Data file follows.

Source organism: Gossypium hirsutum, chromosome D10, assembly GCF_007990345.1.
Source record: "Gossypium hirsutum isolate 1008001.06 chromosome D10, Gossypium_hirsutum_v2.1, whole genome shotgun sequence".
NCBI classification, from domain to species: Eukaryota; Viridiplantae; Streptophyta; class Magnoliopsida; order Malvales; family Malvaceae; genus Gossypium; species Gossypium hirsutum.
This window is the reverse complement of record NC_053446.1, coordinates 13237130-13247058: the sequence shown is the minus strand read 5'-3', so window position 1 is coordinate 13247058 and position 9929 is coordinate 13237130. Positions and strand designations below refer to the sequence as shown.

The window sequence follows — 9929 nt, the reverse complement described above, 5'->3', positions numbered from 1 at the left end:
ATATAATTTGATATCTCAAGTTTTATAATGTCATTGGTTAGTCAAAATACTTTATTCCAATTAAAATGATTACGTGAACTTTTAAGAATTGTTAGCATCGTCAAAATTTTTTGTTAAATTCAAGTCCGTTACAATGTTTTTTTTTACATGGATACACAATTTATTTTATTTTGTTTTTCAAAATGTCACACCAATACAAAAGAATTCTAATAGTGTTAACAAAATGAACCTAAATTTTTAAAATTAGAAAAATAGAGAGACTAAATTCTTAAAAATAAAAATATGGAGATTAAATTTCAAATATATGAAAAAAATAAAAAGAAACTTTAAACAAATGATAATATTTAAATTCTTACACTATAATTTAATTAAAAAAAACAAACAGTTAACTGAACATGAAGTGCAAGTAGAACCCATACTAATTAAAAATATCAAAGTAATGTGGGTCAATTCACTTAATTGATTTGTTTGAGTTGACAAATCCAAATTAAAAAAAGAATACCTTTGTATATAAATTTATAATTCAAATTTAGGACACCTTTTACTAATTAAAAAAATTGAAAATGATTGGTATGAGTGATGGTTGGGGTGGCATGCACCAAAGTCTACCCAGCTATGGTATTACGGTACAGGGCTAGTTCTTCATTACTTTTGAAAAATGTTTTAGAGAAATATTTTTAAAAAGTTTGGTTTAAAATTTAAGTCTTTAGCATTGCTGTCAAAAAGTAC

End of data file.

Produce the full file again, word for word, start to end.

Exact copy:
Source organism: Gossypium hirsutum, chromosome D10, assembly GCF_007990345.1.
Source record: "Gossypium hirsutum isolate 1008001.06 chromosome D10, Gossypium_hirsutum_v2.1, whole genome shotgun sequence".
NCBI classification, from domain to species: Eukaryota; Viridiplantae; Streptophyta; class Magnoliopsida; order Malvales; family Malvaceae; genus Gossypium; species Gossypium hirsutum.
This window is the reverse complement of record NC_053446.1, coordinates 13237130-13247058: the sequence shown is the minus strand read 5'-3', so window position 1 is coordinate 13247058 and position 9929 is coordinate 13237130. Positions and strand designations below refer to the sequence as shown.

The window sequence follows — 9929 nt, the reverse complement described above, 5'->3', positions numbered from 1 at the left end:
ATATAATTTGATATCTCAAGTTTTATAATGTCATTGGTTAGTCAAAATACTTTATTCCAATTAAAATGATTACGTGAACTTTTAAGAATTGTTAGCATCGTCAAAATTTTTTGTTAAATTCAAGTCCGTTACAATGTTTTTTTTTACATGGATACACAATTTATTTTATTTTGTTTTTCAAAATGTCACACCAATACAAAAGAATTCTAATAGTGTTAACAAAATGAACCTAAATTTTTAAAATTAGAAAAATAGAGAGACTAAATTCTTAAAAATAAAAATATGGAGATTAAATTTCAAATATATGAAAAAAATAAAAAGAAACTTTAAACAAATGATAATATTTAAATTCTTACACTATAATTTAATTAAAAAAAACAAACAGTTAACTGAACATGAAGTGCAAGTAGAACCCATACTAATTAAAAATATCAAAGTAATGTGGGTCAATTCACTTAATTGATTTGTTTGAGTTGACAAATCCAAATTAAAAAAAGAATACCTTTGTATATAAATTTATAATTCAAATTTAGGACACCTTTTACTAATTAAAAAAATTGAAAATGATTGGTATGAGTGATGGTTGGGGTGGCATGCACCAAAGTCTACCCAGCTATGGTATTACGGTACAGGGCTAGTTCTTCATTACTTTTGAAAAATGTTTTAGAGAAATATTTTTAAAAAGTTTGGTTTAAAATTTAAGTCTTTAGCATTGCTGTCAAAAAGTAC